After you identify an offering that you feel optimistic about, review the terms of the deal that really matter—including price, equity percent, valuation, use of proceeds, liquidation preferences, conversion rights, etc.—and be sure they make sense. Then conduct due diligence, perhaps collaborating with or relying on other smart investors or a professional adviser.
For inexperienced angel investors, this is probably the hardest step in the seven-step plan. As you gain experience, you’ll become more competent at evaluating deals—you might even enjoy it, as there is a social component to it. Under Title III of the Jumpstart Our Business Startups Act, crowdfunding portals and platforms must provide communication channels where investors can discuss offerings, and where issuers can answer questions posed by investors.
Evaluating deal terms and conducting due diligence can be complex if you try to do it all by yourself. It’s somewhat simpler if you ask for advice from a lawyer or financial adviser, and/or collaborate with other investors whose opinions you trust. On funding portal discussion forums, you’ll be able to see each participating investor’s profile, and get a feel for which of them are insightful, well informed, and reliable.
We will give you a rough outline of both subjects—deal terms and due diligence—to help you get started. Throughout this article you will find links to resources that provide more comprehensive guidelines on these topics.
When you find a Title III equity offering that seems attractive in terms of its industry, location, product or service, team profiles, business plan, and financial projections—among other offering details and disclosures—your next step is to review the term sheet, which sets forth the rights, obligations, and restrictions that apply to both parties in the deal, the issuer and the investor.
Offering terms vary from one kind of deal to another. Deal terms for a preferred stock offering are different from the terms for a convertible debt offering, for example. Terms for a seed-stage, pre-revenue startup may differ from terms for a growing, established company. There is no single standardized set of terms for all kinds of equity offerings, just as there is no single standard lease for all kinds of commercial real estate.
One of the first terms you will see at the top of page 1 of a term sheet is the type of security being offered. The most common securities offered in equity crowdfunding are stock, LLC membership units, and convertible debt. Stock and LLC shares are straight equity, while convertible debt is a hybrid of equity and debt. Straight equity is more common than convertible debt in angel investments today, although everything is subject to change, especially in this era of fintech and financial innovation.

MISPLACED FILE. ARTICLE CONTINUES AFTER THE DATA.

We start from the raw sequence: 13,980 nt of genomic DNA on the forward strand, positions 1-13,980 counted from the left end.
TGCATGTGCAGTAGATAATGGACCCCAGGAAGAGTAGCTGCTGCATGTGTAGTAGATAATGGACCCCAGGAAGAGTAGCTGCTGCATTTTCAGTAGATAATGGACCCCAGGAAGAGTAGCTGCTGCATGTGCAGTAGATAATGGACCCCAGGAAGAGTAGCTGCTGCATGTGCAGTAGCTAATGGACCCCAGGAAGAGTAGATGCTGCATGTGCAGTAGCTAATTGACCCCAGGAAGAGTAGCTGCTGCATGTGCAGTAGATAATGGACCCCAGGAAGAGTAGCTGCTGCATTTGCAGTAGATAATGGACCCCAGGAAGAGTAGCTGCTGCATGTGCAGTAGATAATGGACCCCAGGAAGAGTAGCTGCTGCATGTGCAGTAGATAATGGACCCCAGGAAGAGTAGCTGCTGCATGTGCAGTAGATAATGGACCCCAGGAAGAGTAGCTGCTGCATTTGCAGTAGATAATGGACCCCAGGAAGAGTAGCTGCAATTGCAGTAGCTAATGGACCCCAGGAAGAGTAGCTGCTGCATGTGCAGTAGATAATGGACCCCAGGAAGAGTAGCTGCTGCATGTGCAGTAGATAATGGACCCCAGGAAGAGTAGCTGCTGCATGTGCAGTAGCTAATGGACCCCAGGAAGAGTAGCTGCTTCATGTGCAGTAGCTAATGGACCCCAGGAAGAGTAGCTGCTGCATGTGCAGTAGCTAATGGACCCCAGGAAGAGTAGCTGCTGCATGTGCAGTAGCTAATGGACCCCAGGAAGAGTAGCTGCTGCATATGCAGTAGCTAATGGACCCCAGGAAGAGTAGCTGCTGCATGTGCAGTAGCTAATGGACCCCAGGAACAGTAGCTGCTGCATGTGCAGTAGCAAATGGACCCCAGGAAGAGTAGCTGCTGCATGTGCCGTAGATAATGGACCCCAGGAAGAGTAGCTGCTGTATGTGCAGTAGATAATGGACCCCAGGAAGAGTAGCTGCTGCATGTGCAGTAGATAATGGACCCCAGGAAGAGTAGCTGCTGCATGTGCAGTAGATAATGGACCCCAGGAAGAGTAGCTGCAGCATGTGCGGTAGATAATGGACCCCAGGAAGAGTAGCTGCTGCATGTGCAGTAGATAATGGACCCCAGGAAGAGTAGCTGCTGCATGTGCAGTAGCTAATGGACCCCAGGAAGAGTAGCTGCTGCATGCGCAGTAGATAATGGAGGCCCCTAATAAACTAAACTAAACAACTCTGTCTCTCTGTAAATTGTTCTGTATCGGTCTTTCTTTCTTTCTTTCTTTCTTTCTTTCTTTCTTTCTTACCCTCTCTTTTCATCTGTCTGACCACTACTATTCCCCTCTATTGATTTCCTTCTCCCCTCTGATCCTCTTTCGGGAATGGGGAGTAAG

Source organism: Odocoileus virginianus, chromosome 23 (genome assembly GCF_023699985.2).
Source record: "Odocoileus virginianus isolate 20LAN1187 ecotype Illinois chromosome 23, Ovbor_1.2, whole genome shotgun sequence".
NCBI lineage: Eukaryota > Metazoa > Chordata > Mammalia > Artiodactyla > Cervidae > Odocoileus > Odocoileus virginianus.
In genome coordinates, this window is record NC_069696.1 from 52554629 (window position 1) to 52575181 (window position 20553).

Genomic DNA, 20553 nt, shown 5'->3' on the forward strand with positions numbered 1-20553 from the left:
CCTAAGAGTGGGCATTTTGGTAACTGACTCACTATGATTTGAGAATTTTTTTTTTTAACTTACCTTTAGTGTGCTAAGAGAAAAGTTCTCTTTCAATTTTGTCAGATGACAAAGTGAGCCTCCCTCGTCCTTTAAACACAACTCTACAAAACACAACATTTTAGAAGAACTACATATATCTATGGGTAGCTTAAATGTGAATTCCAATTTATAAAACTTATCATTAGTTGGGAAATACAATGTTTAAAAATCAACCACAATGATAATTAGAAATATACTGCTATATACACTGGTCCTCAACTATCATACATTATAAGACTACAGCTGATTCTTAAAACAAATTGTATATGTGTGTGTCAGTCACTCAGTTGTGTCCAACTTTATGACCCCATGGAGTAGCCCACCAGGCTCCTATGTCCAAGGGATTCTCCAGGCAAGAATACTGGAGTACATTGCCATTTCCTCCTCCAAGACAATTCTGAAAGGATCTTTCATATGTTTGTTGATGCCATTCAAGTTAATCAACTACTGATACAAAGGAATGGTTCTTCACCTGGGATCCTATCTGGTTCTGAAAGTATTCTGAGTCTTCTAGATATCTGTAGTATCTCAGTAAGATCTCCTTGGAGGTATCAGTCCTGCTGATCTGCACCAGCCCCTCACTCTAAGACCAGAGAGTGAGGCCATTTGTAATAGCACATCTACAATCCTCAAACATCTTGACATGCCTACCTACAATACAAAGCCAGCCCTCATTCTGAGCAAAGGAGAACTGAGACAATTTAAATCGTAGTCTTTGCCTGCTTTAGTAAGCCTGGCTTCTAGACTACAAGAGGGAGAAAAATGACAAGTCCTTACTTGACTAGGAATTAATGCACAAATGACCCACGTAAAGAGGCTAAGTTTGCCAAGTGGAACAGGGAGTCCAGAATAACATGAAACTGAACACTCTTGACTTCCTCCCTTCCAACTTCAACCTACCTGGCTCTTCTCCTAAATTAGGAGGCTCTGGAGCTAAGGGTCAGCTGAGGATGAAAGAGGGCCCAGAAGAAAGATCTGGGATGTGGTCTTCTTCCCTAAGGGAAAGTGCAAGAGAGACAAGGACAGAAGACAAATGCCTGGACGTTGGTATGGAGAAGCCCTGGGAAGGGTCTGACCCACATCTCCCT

So we will start by explaining the most important deal terms that you (or your adviser) should know about for straight equity offerings. This includes economic terms, control terms, terms related to liquidity events, and other terms.
When you invest in straight equity (e.g., preferred stock or LLC shares), the first terms that you will consider are the price per share (either a fixed dollar amount or a formula), minimum investment amount (and additional increments permitted), valuation of the company, and percentage of total equity offered per incremental amount invested.
Many offerings state a certain share price of stock or price per unit of LLC membership. The price alone is not very meaningful unless you also know the percentage of ownership that a share or unit represents. Issuers who are extra-thoughtful will give you both of these figures, but many do not. In any case, they must give you enough information—such as the company’s (proposed) valuation and the total number of existing shares or units—to calculate the percent of ownership that you get when you buy a share, using one or more of these formulas:
100 ÷ Total shares issued = Percent ownership of each share
Investment amount ÷ Company valuation = Percent ownership for the investment amount
To make these formulas meaningful, we need two definitions:
Total shares issued means all shares held by the issuer, granted to employees and directors, sold to investors, and authorized for sale (and held in reserve as employee options) in the current round of financing.